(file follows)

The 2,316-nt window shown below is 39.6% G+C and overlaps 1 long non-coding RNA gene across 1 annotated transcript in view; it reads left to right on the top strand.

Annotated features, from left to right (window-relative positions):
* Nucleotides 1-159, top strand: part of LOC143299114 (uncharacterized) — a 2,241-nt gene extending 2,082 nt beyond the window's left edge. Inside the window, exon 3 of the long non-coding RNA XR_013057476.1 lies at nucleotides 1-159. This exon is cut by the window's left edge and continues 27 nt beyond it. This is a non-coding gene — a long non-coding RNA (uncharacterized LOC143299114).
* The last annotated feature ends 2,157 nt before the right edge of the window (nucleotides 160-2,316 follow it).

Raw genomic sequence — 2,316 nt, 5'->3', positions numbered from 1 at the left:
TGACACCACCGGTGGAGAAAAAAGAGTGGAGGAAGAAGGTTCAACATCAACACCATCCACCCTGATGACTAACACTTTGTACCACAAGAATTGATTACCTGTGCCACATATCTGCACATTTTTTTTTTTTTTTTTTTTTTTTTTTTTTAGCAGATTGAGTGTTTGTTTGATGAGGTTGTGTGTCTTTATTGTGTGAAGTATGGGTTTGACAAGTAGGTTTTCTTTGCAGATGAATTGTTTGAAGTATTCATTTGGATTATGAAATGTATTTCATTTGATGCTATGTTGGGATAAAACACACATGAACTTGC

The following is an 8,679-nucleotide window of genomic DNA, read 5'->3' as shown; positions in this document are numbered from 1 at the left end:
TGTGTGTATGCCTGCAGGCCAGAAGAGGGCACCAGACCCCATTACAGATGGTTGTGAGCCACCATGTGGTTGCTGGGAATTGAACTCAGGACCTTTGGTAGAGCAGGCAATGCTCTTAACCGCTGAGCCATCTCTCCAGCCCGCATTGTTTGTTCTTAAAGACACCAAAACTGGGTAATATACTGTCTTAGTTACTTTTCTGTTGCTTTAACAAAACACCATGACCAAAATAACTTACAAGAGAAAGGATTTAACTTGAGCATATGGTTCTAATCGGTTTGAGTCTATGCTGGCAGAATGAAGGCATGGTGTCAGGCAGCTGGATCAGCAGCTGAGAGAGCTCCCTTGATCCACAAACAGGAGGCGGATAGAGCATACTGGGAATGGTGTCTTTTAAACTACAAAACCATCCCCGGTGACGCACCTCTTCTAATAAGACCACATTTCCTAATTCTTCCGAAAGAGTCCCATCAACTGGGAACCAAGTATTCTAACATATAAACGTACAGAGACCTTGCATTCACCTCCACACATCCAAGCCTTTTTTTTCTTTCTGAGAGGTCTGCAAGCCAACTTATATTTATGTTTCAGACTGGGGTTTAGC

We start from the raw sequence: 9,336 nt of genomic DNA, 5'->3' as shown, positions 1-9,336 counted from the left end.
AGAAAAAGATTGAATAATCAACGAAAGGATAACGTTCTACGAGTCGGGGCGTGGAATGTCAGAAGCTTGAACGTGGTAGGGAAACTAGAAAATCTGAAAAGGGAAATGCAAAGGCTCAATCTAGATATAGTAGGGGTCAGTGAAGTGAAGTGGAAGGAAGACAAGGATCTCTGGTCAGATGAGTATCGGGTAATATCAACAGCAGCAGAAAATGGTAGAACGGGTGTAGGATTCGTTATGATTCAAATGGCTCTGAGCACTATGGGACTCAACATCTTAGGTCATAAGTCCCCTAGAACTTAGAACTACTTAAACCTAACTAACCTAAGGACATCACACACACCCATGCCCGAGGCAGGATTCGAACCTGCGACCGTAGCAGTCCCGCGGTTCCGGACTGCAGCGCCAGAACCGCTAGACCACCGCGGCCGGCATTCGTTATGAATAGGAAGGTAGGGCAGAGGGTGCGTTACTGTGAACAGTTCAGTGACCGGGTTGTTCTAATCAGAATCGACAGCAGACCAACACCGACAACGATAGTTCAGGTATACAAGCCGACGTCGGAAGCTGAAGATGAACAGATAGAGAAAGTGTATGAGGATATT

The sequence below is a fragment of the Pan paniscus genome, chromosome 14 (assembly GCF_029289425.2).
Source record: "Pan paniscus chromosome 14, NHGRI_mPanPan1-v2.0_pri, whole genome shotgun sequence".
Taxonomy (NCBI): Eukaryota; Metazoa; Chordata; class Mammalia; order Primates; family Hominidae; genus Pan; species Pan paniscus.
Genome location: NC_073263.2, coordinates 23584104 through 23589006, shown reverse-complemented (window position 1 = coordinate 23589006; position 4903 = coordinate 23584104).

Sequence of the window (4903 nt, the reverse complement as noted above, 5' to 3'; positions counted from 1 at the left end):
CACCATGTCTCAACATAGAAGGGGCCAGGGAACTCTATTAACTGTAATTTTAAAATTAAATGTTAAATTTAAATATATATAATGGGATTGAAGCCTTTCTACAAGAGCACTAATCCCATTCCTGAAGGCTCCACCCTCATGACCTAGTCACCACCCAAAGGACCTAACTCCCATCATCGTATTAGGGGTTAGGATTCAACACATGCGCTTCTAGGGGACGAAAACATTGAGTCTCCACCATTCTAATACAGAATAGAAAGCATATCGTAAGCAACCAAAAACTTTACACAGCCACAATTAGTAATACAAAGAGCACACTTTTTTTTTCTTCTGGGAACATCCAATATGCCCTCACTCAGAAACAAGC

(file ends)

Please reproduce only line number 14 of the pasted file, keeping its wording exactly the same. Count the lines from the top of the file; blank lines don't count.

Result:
Genome location: NC_073263.2, coordinates 23584104 through 23589006, shown reverse-complemented (window position 1 = coordinate 23589006; position 4903 = coordinate 23584104).